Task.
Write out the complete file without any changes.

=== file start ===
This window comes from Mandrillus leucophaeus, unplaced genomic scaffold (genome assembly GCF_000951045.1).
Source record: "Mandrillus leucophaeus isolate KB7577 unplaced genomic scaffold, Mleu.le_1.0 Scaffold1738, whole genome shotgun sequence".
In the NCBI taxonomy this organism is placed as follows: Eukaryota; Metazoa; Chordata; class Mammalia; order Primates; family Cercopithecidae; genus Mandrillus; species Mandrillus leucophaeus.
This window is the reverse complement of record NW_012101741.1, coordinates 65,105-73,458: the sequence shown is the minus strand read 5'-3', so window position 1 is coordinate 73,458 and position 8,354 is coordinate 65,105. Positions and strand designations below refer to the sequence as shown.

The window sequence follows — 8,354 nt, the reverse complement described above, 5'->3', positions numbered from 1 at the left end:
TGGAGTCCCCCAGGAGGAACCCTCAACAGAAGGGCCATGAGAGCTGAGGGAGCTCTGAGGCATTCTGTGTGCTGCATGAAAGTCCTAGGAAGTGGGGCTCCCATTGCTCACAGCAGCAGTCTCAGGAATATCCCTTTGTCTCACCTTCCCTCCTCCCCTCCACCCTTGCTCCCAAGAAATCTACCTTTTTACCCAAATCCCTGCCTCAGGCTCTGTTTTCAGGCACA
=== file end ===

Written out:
This window comes from Mandrillus leucophaeus, unplaced genomic scaffold (genome assembly GCF_000951045.1).
Source record: "Mandrillus leucophaeus isolate KB7577 unplaced genomic scaffold, Mleu.le_1.0 Scaffold1738, whole genome shotgun sequence".
In the NCBI taxonomy this organism is placed as follows: Eukaryota; Metazoa; Chordata; class Mammalia; order Primates; family Cercopithecidae; genus Mandrillus; species Mandrillus leucophaeus.
This window is the reverse complement of record NW_012101741.1, coordinates 65,105-73,458: the sequence shown is the minus strand read 5'-3', so window position 1 is coordinate 73,458 and position 8,354 is coordinate 65,105. Positions and strand designations below refer to the sequence as shown.

The window sequence follows — 8,354 nt, the reverse complement described above, 5'->3', positions numbered from 1 at the left end:
TGGAGTCCCCCAGGAGGAACCCTCAACAGAAGGGCCATGAGAGCTGAGGGAGCTCTGAGGCATTCTGTGTGCTGCATGAAAGTCCTAGGAAGTGGGGCTCCCATTGCTCACAGCAGCAGTCTCAGGAATATCCCTTTGTCTCACCTTCCCTCCTCCCCTCCACCCTTGCTCCCAAGAAATCTACCTTTTTACCCAAATCCCTGCCTCAGGCTCTGTTTTCAGGCACA